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Abu Dhabi, UAETuesday 20 November 2018

Yemeni families return to Saada as Houthis are driven back

Civilians were driven out when Iran-backed rebels seized the northern province

Yemeni soldiers ride on the back of a military patrol vehicle in the port city of Mokha. Pro-government forces are reporting steady gains against Houthi rebels along the Red Sea coast and in the northern province of Saada. Aziz El Yaakoubi / Reuters
Yemeni soldiers ride on the back of a military patrol vehicle in the port city of Mokha. Pro-government forces are reporting steady gains against Houthi rebels along the Red Sea coast and in the northern province of Saada. Aziz El Yaakoubi / Reuters

Yemeni families who fled Houthi violence in Saada province began returning to their homes this week as government forces expand their control in the rebel stronghold.

The Houthis have controlled the northern province since 2004, when fighting broke out between the Iran-backed insurgents and the army. The rebels killed thousands of the civilians and forced more than 5,000 to flee to other provinces because they refused to ally with the group, according to the Yemeni civil organisation Withaq.

On Wednesday and Thursday, dozens of families returned to their homes in Saada's Kitaf district after government forces drove Houthis from the area, said Ismail Al Sharafi, a journalist from Saada who works with the army.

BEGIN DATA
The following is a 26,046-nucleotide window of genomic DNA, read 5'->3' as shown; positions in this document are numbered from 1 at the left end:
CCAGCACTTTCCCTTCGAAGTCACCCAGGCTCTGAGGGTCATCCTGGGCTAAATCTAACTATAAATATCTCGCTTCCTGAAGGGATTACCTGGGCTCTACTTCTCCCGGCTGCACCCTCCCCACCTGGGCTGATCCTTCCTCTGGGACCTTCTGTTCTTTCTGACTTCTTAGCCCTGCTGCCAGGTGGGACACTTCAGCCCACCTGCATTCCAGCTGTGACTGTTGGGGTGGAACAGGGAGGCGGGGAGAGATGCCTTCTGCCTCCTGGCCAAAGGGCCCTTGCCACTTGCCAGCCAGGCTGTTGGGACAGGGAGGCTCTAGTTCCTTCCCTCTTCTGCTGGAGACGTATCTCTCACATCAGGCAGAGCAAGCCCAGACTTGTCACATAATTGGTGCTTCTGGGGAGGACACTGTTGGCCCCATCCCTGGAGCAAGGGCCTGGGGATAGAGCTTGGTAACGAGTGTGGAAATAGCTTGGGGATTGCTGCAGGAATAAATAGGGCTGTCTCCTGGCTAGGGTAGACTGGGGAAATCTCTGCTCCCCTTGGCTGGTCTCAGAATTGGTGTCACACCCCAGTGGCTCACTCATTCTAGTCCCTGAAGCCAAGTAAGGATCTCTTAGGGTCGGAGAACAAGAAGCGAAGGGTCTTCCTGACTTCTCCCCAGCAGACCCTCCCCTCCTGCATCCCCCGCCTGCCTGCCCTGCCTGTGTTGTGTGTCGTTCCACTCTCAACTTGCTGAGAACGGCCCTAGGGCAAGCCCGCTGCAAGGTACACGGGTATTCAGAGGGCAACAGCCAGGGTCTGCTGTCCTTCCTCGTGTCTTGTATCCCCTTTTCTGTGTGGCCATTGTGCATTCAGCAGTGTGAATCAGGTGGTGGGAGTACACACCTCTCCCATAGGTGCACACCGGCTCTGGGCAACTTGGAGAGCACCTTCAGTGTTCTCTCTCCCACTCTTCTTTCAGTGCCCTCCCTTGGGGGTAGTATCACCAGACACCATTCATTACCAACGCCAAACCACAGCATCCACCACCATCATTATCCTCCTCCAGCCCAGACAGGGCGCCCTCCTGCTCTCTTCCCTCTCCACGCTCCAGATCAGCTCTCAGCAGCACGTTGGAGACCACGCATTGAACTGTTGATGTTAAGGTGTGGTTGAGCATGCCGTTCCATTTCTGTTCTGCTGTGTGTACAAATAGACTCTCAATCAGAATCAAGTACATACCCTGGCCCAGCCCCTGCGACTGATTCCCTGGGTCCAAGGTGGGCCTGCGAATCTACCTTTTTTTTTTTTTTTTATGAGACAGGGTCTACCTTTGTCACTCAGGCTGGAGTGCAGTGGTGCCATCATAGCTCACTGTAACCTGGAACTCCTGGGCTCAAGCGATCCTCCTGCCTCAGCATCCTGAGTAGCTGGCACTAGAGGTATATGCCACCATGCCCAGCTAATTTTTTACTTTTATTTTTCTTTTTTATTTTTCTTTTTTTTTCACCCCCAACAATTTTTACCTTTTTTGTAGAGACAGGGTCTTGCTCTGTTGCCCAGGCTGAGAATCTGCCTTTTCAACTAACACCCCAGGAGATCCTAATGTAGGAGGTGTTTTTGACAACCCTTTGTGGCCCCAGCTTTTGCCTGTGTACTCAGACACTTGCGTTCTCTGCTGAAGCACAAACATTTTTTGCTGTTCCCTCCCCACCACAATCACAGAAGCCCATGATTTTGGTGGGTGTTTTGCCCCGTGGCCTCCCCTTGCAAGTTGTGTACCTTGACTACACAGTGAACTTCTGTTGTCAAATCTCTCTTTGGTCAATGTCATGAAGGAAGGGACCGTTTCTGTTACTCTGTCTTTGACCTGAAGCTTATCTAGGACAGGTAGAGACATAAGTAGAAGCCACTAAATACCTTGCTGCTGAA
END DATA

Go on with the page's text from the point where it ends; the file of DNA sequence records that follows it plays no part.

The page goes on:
"Many families who were forcibly displaced by the Houthis from Kitaf, which is one of the main strongholds of the Houthi movement in Saada, returned home after years of displacement," Al Sharafi told The National.

More than 10 families returned to the Al Farea area of Kitaf on Wednesday and were welcomed back by Major General Radad Al Hashimi, commander of the army's 83rd Brigade deployed there, and Sheikh Mohammed Salem bin Arkal, the local tribal leader.

Maj Gen Al Hashimi and Colonel Bader bin Naser, a deputy in the joint operations affiliated with the Arab Coalition in neighbouring Marib province, assured the residents of their safety and promised that aid would be delivered to them soon, Al Sharafi said.

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The return of the displaced families came as government forces backed by the Saudi-led Arab Coalition tightened their grip on Kitaf. On Thursday, the army gained control of the Al Atifin Valley and surrounding highlands after heavy fighting in which at least 30 rebels were killed, Brigadier Obeid Al Athlah told the military's 26 September website.

Col Yehya Al Hatimi, director of the army's information centre, told The National that Kitaf is one of five axes along which government forces are advancing to regain control of Saada.

Yemeni troops backed by the UAE Armed Forces, a key member of the Arab Coalition, have meanwhile made rapid advances along the Red Sea coast towards the rebel-held port of Hodeidah in the past week and are now on the outskirts of Hodeidah city. Retaking the port will cut off the main entry point for Houthi supplies to northern Yemen, including Saada and the rebel-held capital, Sanaa.

The Arab Coalition intervened in the Yemen war in March 2015 at the request of the internationally recognised government of President Abdrabu Mansur Hadi and has helped liberate most of southern Yemen from the rebels and extremist groups such as Al Qaeda.